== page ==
Before going on placement, I took part in a lesson with a French Teacher on my first day in Orléans. This was a taster session on the structure and characteristics of the French School System. The session was given in French, so it was challenging to follow, however, I surprised myself on how much I was able to understand. The information received on the French school system was very interesting and has been useful to know prior to my placement, as there are some differences between the system in France and in Scotland.
One of the key differences I learnt was that, in France, children are not obliged to start school until the age of 6, where as in Scotland, they begin school at the age of 5. Another very apparent difference between France and Scotland is that French schools are described as “laique”, or secular in English. A secular school system separates the church from the state, with the view that religion is a private affair and not for public life, therefore pupils do not express the customs of their religion and the classrooms do not have any religious symbols, such as a Bible or a Qur’an present. This is to emphasise the French values of libertié, égalité and fraternitié, as the children view each other as the same and, therefore, equal. As a result of this, French teachers do not teach Religious Education, unlike in Scotland, where Religious Education is compulsory. Instead, French children learn about how to become valuable and civic members of society. There are some schools is France where religion is part of the school, however, these schools are part of the private sector and so they are not free to attend.
The French school system is separated into four cycles, which encompass children from ages 3 to 18. These four cycles span four different buildings, as children begin school at “maternelle” (nursery), move to “école élementaire/primarie” (primary school), then “collége” and “lycée” (high school). By the time pupils reach their last year of “lycée”, they will have sat exams to receive, “le Baccalauréat”, a leaving certificate, which can be achieved in specific streams, such as, the sciences or literature.
“école élementaire/primarie” is the equivalent of the Scottish primary school and it is where pupils work through Cycle 2 and 3. Also included in Cycle 3 is “sixiéme année de collège”, known as first year of high school in Scotland, as the French Government wanted to ensure a successful transition between the two school by continuing on the skills and knowledge obtained in Primary School and encouraging Primary and Secondary teachers to work together to bridge this gap. This was something I thought as similar to the customs of Scottish Education, as Primary 7’s in Scotland often take part in transition days and special events at their cluster high school to prepare them for the transition.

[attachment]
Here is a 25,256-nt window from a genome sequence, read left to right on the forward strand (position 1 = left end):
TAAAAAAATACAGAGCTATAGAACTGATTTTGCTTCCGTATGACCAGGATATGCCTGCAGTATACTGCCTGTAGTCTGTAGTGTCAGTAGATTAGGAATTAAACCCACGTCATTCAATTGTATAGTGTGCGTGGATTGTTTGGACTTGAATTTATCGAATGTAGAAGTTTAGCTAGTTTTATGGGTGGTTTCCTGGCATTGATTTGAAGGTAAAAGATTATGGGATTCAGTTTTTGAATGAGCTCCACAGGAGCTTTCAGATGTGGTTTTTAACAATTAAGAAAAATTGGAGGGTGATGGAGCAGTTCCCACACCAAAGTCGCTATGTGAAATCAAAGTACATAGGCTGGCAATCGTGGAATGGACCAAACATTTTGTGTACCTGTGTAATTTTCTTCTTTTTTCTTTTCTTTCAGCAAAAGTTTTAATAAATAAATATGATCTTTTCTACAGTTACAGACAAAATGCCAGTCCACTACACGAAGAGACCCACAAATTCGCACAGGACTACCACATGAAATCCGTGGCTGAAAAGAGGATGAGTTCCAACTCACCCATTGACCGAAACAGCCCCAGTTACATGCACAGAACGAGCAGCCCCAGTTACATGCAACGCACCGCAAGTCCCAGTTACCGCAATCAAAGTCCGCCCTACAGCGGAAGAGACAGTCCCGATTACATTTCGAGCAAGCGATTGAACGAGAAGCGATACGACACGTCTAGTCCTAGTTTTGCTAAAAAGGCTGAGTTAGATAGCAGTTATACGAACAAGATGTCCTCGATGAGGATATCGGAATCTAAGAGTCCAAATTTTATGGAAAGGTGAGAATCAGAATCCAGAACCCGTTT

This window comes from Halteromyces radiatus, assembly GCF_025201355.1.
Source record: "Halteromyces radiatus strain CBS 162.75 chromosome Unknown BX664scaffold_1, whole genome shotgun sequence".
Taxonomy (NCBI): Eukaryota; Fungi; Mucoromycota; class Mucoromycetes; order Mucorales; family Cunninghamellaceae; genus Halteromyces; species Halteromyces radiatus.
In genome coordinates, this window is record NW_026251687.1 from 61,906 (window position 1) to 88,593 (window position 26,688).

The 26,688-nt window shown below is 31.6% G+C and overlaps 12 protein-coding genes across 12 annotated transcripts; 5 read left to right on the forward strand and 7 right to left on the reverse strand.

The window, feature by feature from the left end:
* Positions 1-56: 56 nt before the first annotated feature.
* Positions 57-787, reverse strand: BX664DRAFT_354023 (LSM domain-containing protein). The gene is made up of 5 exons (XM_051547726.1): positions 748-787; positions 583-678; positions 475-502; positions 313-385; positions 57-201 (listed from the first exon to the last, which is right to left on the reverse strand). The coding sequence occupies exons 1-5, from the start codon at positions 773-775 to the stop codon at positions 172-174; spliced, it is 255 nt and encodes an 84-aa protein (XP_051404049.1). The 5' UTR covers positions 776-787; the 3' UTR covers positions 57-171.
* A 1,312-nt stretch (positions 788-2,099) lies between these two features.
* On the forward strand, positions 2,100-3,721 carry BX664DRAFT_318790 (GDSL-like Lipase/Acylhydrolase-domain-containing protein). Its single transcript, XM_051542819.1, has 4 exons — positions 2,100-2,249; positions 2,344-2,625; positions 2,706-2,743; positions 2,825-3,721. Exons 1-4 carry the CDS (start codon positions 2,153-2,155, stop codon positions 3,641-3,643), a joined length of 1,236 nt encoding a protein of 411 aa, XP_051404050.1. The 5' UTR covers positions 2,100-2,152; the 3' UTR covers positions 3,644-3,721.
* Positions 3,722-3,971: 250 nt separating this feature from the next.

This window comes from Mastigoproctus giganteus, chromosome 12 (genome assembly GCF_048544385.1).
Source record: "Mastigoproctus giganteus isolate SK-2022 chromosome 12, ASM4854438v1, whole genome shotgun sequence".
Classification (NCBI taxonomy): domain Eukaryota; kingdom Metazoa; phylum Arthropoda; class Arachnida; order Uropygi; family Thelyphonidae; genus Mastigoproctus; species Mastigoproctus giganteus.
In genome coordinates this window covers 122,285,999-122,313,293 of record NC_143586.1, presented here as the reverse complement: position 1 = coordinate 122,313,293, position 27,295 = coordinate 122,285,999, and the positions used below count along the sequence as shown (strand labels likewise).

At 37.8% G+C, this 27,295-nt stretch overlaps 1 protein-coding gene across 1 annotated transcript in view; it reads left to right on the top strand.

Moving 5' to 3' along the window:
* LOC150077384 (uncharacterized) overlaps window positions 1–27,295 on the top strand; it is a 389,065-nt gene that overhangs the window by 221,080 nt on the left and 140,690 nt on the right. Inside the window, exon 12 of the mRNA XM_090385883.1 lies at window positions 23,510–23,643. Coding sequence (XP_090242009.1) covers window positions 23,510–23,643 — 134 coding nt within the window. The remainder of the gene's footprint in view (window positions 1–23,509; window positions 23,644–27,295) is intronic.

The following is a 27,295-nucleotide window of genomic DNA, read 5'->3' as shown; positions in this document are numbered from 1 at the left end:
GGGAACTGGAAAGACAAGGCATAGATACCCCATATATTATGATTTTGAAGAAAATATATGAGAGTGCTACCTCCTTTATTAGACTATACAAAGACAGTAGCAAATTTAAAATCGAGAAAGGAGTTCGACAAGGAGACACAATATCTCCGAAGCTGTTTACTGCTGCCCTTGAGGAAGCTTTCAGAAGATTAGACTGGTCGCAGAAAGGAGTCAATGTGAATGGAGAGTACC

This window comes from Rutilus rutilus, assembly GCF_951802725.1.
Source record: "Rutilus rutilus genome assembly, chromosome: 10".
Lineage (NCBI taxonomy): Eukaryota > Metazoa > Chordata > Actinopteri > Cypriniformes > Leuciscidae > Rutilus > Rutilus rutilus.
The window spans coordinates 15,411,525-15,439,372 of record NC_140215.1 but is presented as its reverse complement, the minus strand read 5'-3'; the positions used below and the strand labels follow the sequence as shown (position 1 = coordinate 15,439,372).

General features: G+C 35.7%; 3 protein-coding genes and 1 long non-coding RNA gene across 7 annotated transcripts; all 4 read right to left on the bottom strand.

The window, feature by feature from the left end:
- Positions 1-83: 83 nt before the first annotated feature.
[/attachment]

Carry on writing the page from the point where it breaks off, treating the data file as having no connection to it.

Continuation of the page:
Teacher employment is also very different in France than in Scotland. I was informed that teaching is a very popular career and jobs are sparse. Like Scotland, France is split up into different regions making up 13 regions on the mainland in total. The region we are staying in is Centre – Val de Loire and so students who study to become teachers in this region will sit an exit exam, called the “concours” to become teachers. However, they are then not guaranteed a job in this region and may have to travel or move far away depending on the demand for teachers. Therefore, teachers in France do not get to choose what school they want to work in, which is a definite downfall for prospective teachers who may have family commitments or location preferences.
Overall, I found the differences between the two systems fascinating, and there are definitely pros and cons for each. When evaluating the French system, one aspect I particularly liked was the structure of four cycles used to split up the different stages of school. The use of cycles groups several years together so that there is communication between these years, thus ensuring a steady level of progression within and between the cycles. However, personally, a major con in France is that the education system is secular, as for me, a child’s religion is a part of their identity. Children spend around 30 hours a week in school, a huge portion of their childhood and so to spend this amount of time suppressing a part of your identity is something I disagree with.
École supérieure du professorat et de l’éducation (2017) Livret d’accueil 2017-2018. [pdf]. Orléans: ESPE.